On occasion, Canadian HR professionals will be asked if one of their employees requires a work permit to enter the United States. The answer to this question depends on whether the proposed activity falls within the scope of the B-1 business visitor category. The problem lies in the lack of clear guidelines for B-1 business visitors and the considerable amount of discretion given to USCBP officers, who inspect foreign travelers seeking admission to the United States.
You've written an email that says some things you might be better off saying in person—or not at all—right? Like when you wanted to tell off a co-worker—or supervisor—about taking credit for your work, or putting you down in front of the boss, or just for generally being a jerk. Maybe you were caught up in the anger of the moment—you let your temper get the best of you—or maybe you were just a bit—or a lot—drunk. And maybe you hit that "Send" button, and maybe you reconsidered before it was too late. I don't like to imagine the result of sending such a message.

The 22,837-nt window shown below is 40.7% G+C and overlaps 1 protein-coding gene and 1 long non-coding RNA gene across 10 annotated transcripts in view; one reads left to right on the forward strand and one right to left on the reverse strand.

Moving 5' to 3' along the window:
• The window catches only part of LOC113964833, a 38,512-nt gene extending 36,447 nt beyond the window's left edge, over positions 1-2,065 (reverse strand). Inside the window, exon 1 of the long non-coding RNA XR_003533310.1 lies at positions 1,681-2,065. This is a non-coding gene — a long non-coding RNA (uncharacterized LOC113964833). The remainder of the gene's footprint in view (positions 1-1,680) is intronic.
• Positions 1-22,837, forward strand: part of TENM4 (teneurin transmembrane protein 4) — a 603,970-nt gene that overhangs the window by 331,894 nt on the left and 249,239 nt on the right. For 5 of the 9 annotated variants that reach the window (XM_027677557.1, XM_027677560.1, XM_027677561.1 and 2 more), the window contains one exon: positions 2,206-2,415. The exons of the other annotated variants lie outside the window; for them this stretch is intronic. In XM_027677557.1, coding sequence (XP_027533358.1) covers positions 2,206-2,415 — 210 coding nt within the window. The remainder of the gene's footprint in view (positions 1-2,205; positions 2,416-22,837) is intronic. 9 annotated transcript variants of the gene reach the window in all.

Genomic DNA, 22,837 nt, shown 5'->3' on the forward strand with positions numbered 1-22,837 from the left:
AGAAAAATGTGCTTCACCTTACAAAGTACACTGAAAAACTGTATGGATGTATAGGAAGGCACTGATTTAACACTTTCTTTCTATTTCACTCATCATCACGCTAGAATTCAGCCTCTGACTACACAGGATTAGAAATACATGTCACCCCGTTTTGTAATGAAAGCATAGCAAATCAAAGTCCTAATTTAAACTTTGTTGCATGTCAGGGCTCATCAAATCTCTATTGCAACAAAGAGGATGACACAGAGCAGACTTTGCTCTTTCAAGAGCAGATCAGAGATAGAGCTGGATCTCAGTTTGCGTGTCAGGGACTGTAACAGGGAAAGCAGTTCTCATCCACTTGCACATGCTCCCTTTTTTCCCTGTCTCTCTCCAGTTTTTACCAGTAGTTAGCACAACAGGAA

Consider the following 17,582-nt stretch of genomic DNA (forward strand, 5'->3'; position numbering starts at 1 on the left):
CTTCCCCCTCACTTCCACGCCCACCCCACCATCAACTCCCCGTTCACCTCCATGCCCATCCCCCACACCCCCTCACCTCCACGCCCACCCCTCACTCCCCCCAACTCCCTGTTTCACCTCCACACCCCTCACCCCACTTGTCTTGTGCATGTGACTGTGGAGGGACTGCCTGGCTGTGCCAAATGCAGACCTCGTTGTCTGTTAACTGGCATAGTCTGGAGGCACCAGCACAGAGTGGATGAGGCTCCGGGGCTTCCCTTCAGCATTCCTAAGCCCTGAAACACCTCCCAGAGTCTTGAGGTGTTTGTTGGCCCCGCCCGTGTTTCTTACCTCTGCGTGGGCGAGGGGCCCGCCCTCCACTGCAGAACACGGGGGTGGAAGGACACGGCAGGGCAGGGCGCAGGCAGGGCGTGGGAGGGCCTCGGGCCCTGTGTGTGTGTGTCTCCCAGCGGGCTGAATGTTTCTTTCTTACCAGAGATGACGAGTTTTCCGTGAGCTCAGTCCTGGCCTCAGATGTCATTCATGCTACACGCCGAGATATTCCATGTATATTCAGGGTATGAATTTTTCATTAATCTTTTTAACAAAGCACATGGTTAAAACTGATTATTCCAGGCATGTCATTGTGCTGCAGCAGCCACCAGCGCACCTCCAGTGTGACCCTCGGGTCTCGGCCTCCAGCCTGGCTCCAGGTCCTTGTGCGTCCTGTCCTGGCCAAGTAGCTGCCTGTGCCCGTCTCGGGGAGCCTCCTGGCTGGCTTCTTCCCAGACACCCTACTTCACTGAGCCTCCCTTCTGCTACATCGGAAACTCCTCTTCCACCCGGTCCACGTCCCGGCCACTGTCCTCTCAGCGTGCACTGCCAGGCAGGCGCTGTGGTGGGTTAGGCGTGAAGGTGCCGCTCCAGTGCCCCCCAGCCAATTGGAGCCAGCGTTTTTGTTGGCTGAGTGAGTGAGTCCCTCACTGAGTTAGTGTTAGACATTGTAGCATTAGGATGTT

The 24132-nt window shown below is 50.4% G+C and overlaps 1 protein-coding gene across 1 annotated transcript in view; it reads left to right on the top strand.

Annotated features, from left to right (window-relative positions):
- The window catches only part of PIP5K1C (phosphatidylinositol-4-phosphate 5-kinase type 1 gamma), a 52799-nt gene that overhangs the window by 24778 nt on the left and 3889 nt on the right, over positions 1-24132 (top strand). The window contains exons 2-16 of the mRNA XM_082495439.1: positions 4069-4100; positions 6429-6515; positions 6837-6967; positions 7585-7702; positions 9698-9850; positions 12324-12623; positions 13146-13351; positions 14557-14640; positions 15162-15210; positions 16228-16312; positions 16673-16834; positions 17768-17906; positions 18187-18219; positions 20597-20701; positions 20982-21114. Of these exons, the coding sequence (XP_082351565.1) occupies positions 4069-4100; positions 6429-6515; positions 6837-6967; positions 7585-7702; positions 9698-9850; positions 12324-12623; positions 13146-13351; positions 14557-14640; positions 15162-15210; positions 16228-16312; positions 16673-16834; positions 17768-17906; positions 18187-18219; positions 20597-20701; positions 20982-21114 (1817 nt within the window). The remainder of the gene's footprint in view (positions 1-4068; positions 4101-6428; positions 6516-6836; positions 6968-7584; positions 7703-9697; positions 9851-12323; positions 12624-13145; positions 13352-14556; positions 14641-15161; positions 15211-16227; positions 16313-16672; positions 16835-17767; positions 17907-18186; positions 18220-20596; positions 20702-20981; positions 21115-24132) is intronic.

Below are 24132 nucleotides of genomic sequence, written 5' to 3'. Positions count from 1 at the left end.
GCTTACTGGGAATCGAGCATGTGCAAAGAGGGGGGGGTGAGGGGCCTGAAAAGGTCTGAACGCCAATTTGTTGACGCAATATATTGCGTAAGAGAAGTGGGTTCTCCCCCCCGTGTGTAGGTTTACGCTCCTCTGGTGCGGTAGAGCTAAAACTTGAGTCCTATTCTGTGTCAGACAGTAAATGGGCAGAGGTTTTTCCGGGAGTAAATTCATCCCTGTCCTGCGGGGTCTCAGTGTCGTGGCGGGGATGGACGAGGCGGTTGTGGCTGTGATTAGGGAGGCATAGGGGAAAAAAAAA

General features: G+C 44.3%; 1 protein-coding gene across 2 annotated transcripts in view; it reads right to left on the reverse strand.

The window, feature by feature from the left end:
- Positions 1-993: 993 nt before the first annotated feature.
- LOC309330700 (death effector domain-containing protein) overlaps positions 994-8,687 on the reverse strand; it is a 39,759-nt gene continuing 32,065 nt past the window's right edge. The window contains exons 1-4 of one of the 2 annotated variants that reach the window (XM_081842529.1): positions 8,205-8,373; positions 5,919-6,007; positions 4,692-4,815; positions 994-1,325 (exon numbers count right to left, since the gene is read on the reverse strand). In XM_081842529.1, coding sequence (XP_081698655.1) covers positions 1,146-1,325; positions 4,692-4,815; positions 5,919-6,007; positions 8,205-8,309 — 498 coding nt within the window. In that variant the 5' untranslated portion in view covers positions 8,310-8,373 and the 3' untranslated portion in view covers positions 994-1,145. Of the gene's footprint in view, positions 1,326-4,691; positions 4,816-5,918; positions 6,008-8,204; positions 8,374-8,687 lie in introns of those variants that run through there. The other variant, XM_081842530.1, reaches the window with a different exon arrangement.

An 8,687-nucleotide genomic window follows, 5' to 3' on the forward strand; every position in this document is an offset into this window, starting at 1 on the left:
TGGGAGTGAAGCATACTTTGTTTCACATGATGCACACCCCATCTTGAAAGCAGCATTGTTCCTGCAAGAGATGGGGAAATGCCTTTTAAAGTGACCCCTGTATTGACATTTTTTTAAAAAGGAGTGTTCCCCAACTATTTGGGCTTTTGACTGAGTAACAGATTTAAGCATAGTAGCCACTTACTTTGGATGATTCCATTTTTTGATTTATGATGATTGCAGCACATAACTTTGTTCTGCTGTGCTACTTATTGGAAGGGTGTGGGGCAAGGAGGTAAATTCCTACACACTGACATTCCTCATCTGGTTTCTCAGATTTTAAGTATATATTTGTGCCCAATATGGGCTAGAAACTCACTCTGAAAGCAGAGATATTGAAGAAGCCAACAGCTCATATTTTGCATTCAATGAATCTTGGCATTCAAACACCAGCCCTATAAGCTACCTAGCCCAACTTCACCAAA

Last week, I wrote about the incident in which five migrant workers fell 13 storeys when a platform collapsed on Christmas Eve, 2009. Four died instantly, but one survived. This fifth worker, who suffered grave injuries, has now launched a civil suit for damages.
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